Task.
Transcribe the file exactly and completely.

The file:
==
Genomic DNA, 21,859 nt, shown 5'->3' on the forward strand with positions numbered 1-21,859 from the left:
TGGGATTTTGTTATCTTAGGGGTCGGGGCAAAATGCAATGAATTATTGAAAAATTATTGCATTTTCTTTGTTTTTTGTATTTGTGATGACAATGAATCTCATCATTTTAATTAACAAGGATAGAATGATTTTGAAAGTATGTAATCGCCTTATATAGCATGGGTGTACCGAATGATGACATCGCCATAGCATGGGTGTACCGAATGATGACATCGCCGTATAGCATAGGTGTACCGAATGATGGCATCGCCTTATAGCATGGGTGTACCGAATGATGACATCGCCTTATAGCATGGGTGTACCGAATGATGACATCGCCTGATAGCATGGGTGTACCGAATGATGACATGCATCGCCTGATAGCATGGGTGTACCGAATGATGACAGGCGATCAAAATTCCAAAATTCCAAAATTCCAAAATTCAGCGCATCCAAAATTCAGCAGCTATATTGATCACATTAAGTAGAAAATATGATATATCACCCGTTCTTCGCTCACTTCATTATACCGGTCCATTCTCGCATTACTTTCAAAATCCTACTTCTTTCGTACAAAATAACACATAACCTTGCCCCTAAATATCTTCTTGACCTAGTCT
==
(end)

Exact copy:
Genomic DNA, 21,859 nt, shown 5'->3' on the forward strand with positions numbered 1-21,859 from the left:
TGGGATTTTGTTATCTTAGGGGTCGGGGCAAAATGCAATGAATTATTGAAAAATTATTGCATTTTCTTTGTTTTTTGTATTTGTGATGACAATGAATCTCATCATTTTAATTAACAAGGATAGAATGATTTTGAAAGTATGTAATCGCCTTATATAGCATGGGTGTACCGAATGATGACATCGCCATAGCATGGGTGTACCGAATGATGACATCGCCGTATAGCATAGGTGTACCGAATGATGGCATCGCCTTATAGCATGGGTGTACCGAATGATGACATCGCCTTATAGCATGGGTGTACCGAATGATGACATCGCCTGATAGCATGGGTGTACCGAATGATGACATGCATCGCCTGATAGCATGGGTGTACCGAATGATGACAGGCGATCAAAATTCCAAAATTCCAAAATTCCAAAATTCAGCGCATCCAAAATTCAGCAGCTATATTGATCACATTAAGTAGAAAATATGATATATCACCCGTTCTTCGCTCACTTCATTATACCGGTCCATTCTCGCATTACTTTCAAAATCCTACTTCTTTCGTACAAAATAACACATAACCTTGCCCCTAAATATCTTCTTGACCTAGTCT